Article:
Conservative Leader Andrew Scheer says if he was prime minister he would fire Canada's Ambassador to China John McCallum over his most recent comments on Huawei executive Meng Wanzhou.

"I would fire him," Scheer told Don Martin in an interview for CTV Power Play, airing Wednesday evening

"The situation with China right now is at a very strained point. That goes without saying. We have to be very, very careful as a country and our government needs to be taking this very, very seriously."

McCallum has been criticized for telling Chinese language media in Markham, Ont. Tuesday that Meng has "good arguments" to avoid extradition to the United States. As evidence of this, McCallum pointed specifically to U.S. President Donald Trump's controversial suggestion that he might intervene in the extradition case as leverage for trade negotiations with China.

Trump came under fire for the comments, which prompted Canadian officials to stress that politics had nothing to do with Wanzhou's arrest.

Scheer said that McCallum's latest comments were "unacceptable" and may also contribute to concerns about the politicization of this case.

"Here we have the spokesperson of the Government of Canada weighing in on an independent judicial case. Our judicial systems, our proceedings, need to have integrity around it," Scheer said.

"To have this type of comment is completely unacceptable and he needs to be held responsible for his actions."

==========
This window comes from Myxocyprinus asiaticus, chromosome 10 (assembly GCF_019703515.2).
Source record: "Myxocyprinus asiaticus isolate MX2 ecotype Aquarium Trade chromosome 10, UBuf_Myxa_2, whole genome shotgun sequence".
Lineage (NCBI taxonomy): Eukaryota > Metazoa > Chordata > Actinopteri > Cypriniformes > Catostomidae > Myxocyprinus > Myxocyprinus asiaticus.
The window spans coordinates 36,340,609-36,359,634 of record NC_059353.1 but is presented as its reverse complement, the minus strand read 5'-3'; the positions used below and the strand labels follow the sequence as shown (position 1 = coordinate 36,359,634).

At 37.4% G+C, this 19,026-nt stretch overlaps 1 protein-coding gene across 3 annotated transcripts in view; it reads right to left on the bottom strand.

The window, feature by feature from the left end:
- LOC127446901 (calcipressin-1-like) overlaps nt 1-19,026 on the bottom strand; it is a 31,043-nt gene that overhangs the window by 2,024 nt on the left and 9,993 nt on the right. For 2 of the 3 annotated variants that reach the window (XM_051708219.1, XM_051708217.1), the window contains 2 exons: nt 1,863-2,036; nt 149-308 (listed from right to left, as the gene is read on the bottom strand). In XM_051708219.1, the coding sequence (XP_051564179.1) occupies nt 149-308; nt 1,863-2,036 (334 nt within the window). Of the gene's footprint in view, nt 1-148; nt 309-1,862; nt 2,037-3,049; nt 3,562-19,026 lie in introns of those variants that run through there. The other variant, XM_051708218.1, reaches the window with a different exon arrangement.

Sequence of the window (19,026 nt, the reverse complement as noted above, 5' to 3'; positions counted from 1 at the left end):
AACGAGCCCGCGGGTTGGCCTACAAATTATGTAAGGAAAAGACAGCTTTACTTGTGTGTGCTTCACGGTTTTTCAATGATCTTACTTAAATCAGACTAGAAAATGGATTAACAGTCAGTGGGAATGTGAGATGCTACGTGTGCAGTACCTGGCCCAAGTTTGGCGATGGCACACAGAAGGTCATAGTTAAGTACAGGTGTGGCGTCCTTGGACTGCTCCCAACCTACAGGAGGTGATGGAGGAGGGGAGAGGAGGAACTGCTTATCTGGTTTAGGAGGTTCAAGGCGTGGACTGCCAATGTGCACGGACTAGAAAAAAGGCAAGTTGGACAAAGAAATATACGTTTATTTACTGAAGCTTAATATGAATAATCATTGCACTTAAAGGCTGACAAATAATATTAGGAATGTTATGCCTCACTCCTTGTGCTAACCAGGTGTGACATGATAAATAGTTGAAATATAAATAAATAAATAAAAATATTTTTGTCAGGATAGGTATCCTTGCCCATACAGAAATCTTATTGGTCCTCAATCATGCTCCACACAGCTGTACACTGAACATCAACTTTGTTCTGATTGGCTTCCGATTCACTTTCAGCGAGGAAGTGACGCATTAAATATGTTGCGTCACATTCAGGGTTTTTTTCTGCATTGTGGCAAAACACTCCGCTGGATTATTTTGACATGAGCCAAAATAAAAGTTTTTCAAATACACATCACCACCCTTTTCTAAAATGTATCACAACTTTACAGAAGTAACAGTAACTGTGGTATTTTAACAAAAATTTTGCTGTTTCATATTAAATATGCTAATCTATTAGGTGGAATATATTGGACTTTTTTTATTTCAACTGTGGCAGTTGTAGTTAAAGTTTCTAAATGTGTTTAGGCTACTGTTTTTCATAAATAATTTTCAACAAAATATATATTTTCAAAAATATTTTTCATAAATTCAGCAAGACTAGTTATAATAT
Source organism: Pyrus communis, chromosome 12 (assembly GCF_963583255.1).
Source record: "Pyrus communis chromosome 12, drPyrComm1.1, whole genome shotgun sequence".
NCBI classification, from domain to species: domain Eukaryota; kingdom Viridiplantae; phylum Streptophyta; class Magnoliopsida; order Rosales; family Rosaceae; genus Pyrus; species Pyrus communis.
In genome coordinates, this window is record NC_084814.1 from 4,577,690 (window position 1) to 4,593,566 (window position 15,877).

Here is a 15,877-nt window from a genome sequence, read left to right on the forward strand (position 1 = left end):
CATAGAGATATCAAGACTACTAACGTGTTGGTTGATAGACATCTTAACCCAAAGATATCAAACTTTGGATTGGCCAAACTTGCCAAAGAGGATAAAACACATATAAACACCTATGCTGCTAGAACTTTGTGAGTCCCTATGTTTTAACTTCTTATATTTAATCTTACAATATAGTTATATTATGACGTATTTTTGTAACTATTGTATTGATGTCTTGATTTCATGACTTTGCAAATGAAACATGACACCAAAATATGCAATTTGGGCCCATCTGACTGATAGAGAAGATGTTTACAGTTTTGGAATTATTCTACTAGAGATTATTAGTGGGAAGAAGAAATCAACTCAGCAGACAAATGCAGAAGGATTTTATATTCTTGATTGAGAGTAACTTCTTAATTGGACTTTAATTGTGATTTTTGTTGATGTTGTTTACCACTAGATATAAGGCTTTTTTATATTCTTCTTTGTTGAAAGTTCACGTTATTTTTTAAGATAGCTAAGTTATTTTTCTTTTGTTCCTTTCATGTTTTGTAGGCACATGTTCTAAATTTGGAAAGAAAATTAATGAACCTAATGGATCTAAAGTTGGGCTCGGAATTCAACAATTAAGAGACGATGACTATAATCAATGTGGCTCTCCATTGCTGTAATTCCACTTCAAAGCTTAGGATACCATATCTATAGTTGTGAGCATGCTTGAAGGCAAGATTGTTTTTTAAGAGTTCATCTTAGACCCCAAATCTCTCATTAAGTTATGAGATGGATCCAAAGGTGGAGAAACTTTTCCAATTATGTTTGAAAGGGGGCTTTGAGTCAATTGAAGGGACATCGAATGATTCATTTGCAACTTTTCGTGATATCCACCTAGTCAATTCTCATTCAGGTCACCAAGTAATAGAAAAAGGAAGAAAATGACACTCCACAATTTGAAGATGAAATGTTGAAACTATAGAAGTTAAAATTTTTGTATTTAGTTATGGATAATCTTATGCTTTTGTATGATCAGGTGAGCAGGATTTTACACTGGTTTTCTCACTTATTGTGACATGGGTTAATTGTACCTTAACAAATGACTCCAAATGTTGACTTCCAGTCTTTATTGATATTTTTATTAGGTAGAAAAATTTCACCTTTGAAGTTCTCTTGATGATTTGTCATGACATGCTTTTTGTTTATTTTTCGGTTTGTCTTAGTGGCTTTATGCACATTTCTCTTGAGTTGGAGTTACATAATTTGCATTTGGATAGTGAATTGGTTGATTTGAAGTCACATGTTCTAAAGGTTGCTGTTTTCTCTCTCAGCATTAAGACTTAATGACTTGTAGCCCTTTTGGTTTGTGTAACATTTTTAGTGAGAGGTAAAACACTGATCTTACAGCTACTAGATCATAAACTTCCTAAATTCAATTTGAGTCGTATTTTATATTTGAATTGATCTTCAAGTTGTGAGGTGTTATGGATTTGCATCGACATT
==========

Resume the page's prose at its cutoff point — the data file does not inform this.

A spokesperson for Foreign Affairs Minister Chrystia Freeland assured that Canada is maintaining the integrity of the extradition process.

"Canada is conducting a fair, unbiased and transparent legal proceeding," Freeland's spokesperson, Adam Austen, said in a statement provided to CTV News.

"There has been no political involvement in this process. Canada respects its international legal commitments, including by honouring its extradition treaty with the United States."

Trudeau echoed the assurance when he spoke to reporters in Saskatchewan on Wednesday.

"We have always highlighted that Canada is a country of the rule of law, and we will make sure that the rule of law is properly and fully followed. That of course includes the opportunity for her to mount a strong defence," Trudeau said.

"The strength of our justice system is people get to mount their own defence. I know she will do that."

Meng has been released on bail and is due in court in Vancouver Feb. 6.

With files from CTV's Michel Boyer and The Canadian Press.


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